By the time I entered college I realized that I truly loved rookie cards because they were a player’s first card, often their most iconic card, and for better or worse the value of said first cards seemed to rise and fall with performance more than any other a player’s card. And so I determined that I was going to be a rookie card collector.

First it was a rookie card of every baseball player who had one. I actually pulled out a Beckett Almanac and started making a checklist of cards officially designated with the RC or XRC tag.

And then I narrowed it a bit to just Hall of Famer Rookie Cards, but I realized I was missing an entire generation of players who starred on baseball diamonds before Goudey cards were a thing. So I expanded to include t206 or any suitable tobacco or gum card released from HOFers playing days.

For the most part I had accomplished all I set out to do. I do not own a 52 Topps Eddie Matthews because they’ve never been affordable by comparison to what it cost me for other HOFers.

But I do own an authentic rookie or tobacco era cards of just about every other HOF player.

Ruth. Gehrig. Honus. Cobb. Big Train. Mantle. Mays. Aaron. They’re all there in my collection.

For all intents and purposes, my cardboard dreams have come true. I have accomplished what I set out to do — with or without the Eddie Mathews.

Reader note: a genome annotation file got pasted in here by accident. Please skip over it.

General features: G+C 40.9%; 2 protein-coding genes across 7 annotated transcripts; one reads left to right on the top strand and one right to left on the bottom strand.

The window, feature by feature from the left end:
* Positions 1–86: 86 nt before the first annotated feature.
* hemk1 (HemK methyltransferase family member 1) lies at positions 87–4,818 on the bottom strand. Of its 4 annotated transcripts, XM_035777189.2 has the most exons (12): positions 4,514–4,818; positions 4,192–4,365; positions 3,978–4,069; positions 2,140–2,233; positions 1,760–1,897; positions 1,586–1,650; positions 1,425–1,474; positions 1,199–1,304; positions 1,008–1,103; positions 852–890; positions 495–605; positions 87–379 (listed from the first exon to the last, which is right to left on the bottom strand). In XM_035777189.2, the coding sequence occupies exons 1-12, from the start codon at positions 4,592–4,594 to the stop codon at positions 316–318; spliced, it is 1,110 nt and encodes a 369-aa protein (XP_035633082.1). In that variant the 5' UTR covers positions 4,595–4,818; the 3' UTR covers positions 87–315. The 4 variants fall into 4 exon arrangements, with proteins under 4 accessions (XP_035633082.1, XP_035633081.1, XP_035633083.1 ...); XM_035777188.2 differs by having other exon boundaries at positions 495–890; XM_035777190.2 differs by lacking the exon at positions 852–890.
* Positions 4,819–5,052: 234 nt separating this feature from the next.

But sometimes I sit and wonder what my hobby experience would have been like had I not taken the plunge and sought out rookie cards.

Once I pulled the trigger on the 1951 Bowman Willie Mays in 2006, the seal was broken for me. I was no longer “just collecting cards” I was buying pieces of Americana; I was buying the most iconic baseball cards created. And because I had gone down that route, it seems as though I have spent the last 13 years chasing the fleeting feeling I got when my Mays arrived — and that is an impossible task. Because when the card of your desire arrives via whatever means, it usually creates a situation where you’re instantly looking for the next one that evokes the same emotion. It’s like a drug user constantly looking to match the euphoria they got on the previous hit.